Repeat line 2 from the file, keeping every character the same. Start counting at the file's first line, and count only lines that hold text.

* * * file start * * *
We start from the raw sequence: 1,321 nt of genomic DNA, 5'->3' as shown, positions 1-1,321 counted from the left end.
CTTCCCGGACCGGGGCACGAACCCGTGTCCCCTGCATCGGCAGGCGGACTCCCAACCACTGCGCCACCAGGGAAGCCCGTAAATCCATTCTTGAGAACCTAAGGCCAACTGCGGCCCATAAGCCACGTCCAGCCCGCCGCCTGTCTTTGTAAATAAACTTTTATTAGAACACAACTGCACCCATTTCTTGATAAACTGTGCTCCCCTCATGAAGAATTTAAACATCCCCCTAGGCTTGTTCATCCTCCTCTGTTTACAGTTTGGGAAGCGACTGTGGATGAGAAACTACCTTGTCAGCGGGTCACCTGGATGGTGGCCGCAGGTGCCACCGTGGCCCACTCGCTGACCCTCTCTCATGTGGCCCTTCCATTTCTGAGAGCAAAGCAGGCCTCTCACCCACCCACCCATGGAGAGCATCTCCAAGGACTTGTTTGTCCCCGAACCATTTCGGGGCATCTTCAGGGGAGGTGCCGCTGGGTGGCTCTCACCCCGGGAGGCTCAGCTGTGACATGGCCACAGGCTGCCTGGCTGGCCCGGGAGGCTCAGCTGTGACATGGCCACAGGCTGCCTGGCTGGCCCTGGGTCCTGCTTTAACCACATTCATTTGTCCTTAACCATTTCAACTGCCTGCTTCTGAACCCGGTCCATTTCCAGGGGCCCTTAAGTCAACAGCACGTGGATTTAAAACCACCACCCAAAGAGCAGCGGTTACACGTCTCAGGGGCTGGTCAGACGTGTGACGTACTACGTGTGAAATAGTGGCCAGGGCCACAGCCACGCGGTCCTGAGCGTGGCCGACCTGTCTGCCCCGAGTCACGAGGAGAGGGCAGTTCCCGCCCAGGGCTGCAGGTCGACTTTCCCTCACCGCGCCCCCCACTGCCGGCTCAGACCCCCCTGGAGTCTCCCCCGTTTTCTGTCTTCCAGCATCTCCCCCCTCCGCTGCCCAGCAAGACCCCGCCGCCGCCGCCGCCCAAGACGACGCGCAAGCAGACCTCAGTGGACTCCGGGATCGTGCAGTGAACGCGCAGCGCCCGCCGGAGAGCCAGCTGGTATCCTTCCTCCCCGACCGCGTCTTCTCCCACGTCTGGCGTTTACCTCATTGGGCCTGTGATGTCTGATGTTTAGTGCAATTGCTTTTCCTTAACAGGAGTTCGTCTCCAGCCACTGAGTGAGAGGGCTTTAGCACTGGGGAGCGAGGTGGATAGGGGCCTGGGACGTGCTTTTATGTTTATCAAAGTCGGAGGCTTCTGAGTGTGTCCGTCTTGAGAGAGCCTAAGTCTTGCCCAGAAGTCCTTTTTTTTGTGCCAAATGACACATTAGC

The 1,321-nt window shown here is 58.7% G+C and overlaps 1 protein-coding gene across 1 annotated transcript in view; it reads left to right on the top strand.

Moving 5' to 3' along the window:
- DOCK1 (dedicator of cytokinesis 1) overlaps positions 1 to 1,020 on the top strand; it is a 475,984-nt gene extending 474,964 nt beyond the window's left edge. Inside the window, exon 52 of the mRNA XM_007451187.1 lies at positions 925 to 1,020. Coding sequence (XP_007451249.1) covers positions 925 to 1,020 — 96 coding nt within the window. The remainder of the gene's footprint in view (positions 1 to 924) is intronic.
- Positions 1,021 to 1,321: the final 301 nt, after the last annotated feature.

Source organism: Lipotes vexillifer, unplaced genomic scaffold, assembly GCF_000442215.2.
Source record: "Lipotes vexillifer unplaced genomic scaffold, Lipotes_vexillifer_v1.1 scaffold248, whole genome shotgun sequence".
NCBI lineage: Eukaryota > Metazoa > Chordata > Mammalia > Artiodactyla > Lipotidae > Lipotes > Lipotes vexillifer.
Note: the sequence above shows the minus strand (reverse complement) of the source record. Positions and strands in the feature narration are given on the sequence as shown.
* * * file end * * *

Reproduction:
CTTCCCGGACCGGGGCACGAACCCGTGTCCCCTGCATCGGCAGGCGGACTCCCAACCACTGCGCCACCAGGGAAGCCCGTAAATCCATTCTTGAGAACCTAAGGCCAACTGCGGCCCATAAGCCACGTCCAGCCCGCCGCCTGTCTTTGTAAATAAACTTTTATTAGAACACAACTGCACCCATTTCTTGATAAACTGTGCTCCCCTCATGAAGAATTTAAACATCCCCCTAGGCTTGTTCATCCTCCTCTGTTTACAGTTTGGGAAGCGACTGTGGATGAGAAACTACCTTGTCAGCGGGTCACCTGGATGGTGGCCGCAGGTGCCACCGTGGCCCACTCGCTGACCCTCTCTCATGTGGCCCTTCCATTTCTGAGAGCAAAGCAGGCCTCTCACCCACCCACCCATGGAGAGCATCTCCAAGGACTTGTTTGTCCCCGAACCATTTCGGGGCATCTTCAGGGGAGGTGCCGCTGGGTGGCTCTCACCCCGGGAGGCTCAGCTGTGACATGGCCACAGGCTGCCTGGCTGGCCCGGGAGGCTCAGCTGTGACATGGCCACAGGCTGCCTGGCTGGCCCTGGGTCCTGCTTTAACCACATTCATTTGTCCTTAACCATTTCAACTGCCTGCTTCTGAACCCGGTCCATTTCCAGGGGCCCTTAAGTCAACAGCACGTGGATTTAAAACCACCACCCAAAGAGCAGCGGTTACACGTCTCAGGGGCTGGTCAGACGTGTGACGTACTACGTGTGAAATAGTGGCCAGGGCCACAGCCACGCGGTCCTGAGCGTGGCCGACCTGTCTGCCCCGAGTCACGAGGAGAGGGCAGTTCCCGCCCAGGGCTGCAGGTCGACTTTCCCTCACCGCGCCCCCCACTGCCGGCTCAGACCCCCCTGGAGTCTCCCCCGTTTTCTGTCTTCCAGCATCTCCCCCCTCCGCTGCCCAGCAAGACCCCGCCGCCGCCGCCGCCCAAGACGACGCGCAAGCAGACCTCAGTGGACTCCGGGATCGTGCAGTGAACGCGCAGCGCCCGCCGGAGAGCCAGCTGGTATCCTTCCTCCCCGACCGCGTCTTCTCCCACGTCTGGCGTTTACCTCATTGGGCCTGTGATGTCTGATGTTTAGTGCAATTGCTTTTCCTTAACAGGAGTTCGTCTCCAGCCACTGAGTGAGAGGGCTTTAGCACTGGGGAGCGAGGTGGATAGGGGCCTGGGACGTGCTTTTATGTTTATCAAAGTCGGAGGCTTCTGAGTGTGTCCGTCTTGAGAGAGCCTAAGTCTTGCCCAGAAGTCCTTTTTTTTGTGCCAAATGACACATTAGC